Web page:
The aforesaid method and apparatus can include the use of relative movement between the tubes and a fluid flowing axially and externally thereof in the same sense as the capsule-forming liquids, as by providing an air blast concentrically round the ends of the tubes, by imposing centrifugal `force on the tubes or by both measures effected together. For instance, a nozzle formed by the concentric inner and outer tubes may be housed within an air-supply nozzle or a tube supplying another gas or a liquid, such as kerosene. Centrifugal action may be employed by mounting one or more concentric tube nozzles radially upon a shaft, which is rotated while the capsule-forming liquids discharge therefrom.
The capsule-making method and apparatus mentioned above allow uniform seamless capsules -to be made of very small sizes. In connection with large-scale work, however, as in the commercial production of large amounts of capsules, this method and apparatus have the Patented Nov. 26, 1,9763
relative disadvantage that a correspondingly large number of pairs of tubes or nozzles must be used. This can be inconvenient on an industrial scale, since it is difficult to ensure that the nozzles are continuously maintained in the requisite state of cleanliness during a long run and, in view of the requisite dimensions of the tubes, the throughput for each nozzle, or even for a moderate number of nozzles, say 20, is small.
It is an object of the present invention to provide a method and an apparatus for making capsules which improve upon the aforesaid method and apparatus in relation to quantity production, and, in general, avoid the disadvantages of known capsule-making methods and apparatus, by providing for the manufacture of seamless capsules at considerably increased rates and without the maintenance difficulties of nozzle apparatus.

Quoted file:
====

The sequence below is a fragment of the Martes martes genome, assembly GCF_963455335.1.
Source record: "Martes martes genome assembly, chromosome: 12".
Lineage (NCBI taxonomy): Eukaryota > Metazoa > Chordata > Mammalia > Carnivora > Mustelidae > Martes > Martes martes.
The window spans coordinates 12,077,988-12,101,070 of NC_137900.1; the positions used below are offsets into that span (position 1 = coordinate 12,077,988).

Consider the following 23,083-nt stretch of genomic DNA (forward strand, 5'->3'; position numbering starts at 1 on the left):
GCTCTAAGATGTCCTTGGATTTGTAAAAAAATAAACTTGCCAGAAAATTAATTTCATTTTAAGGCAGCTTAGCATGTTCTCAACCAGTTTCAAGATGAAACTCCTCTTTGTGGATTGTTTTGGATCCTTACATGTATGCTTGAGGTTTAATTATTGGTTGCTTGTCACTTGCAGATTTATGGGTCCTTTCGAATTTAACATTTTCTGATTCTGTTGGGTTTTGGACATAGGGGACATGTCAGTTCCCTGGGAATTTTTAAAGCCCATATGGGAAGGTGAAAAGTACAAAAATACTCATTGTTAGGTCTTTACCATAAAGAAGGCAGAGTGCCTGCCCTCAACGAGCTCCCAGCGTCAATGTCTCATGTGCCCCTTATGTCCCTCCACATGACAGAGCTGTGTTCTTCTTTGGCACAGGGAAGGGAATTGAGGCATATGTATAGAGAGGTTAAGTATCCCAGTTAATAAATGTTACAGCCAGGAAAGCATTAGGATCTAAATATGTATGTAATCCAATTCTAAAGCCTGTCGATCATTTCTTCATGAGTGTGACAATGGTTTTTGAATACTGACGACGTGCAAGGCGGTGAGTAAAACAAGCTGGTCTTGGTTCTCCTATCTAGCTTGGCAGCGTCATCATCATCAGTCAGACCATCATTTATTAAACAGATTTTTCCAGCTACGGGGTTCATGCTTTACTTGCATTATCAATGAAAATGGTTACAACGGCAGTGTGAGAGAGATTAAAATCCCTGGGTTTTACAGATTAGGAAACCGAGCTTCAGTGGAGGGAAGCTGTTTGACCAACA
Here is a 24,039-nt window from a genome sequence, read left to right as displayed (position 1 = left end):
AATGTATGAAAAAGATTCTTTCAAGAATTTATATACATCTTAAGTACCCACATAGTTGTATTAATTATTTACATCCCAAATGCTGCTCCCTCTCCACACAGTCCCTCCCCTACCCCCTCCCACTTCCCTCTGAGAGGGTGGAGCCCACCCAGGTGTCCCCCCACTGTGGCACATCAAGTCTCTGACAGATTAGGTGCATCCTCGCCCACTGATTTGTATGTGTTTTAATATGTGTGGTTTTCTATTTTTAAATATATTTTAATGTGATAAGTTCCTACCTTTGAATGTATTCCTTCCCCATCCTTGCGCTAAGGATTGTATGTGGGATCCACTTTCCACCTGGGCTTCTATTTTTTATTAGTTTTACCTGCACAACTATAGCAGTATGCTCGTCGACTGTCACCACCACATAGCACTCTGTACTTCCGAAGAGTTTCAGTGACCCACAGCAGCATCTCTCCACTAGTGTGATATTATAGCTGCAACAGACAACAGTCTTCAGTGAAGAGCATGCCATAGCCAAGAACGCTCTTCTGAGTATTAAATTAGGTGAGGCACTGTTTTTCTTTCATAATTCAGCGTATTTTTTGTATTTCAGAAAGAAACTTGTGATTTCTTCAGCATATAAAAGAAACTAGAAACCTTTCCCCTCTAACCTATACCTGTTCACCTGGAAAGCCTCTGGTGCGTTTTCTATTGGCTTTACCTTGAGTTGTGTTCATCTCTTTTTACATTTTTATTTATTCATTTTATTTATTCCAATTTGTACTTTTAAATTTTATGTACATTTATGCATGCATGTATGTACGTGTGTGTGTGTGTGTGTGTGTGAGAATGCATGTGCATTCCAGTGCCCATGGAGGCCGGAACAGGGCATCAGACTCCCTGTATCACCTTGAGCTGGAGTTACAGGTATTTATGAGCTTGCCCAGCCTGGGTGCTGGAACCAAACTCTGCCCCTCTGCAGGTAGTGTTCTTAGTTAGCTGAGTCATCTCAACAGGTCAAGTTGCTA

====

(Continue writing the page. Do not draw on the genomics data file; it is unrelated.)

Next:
According to the present invention, a method of making seamless capsules is provided, which comprises discharging liquid filling material from an inner rotating annular orifice, and shell-forming liquid from an outer rotating annular orifice concentric therewith, the filling material thereby assuming the form of an annular disc disposed in co-extensive relation between similar discs of shell-forming liquid, the speed of rotation of the orifices being sufficient to vcause peripheral `disruption of the co-extensive discs into shell-forming liquid droplets containing filling material droplets.
The present invention also consists 4in a capsule-making apparatus, which comprises pairs of rotary annular members defining an inner annular orice an-d an outer annular orifice concentric therewith `for delivering respectively an annular disc of liquid filling material between co-extensive similar discs of shell-forming liquid, the speed of rotation o-f the pairs of annular members being suiiicient to cause peripheral disruption of the co-extensive discs into shell-forming liquid droplets containing filling material droplets.
In accordance with a preferred embodiment of the invention, the ico-extensive `discs of capsule-forming liquids are formed within a third annular orifice, which may be rotary or stationary, from ywhich a fluid is -discharged to effect control of the co-extensive discs and, if desired, otherwise to improve 'their peripheral disruption and hardening of the resulting droplets. Preferably, the fluid is air and this can be arranged to effect primary dehydration of the shell-forming liquid to promote hardening thereof.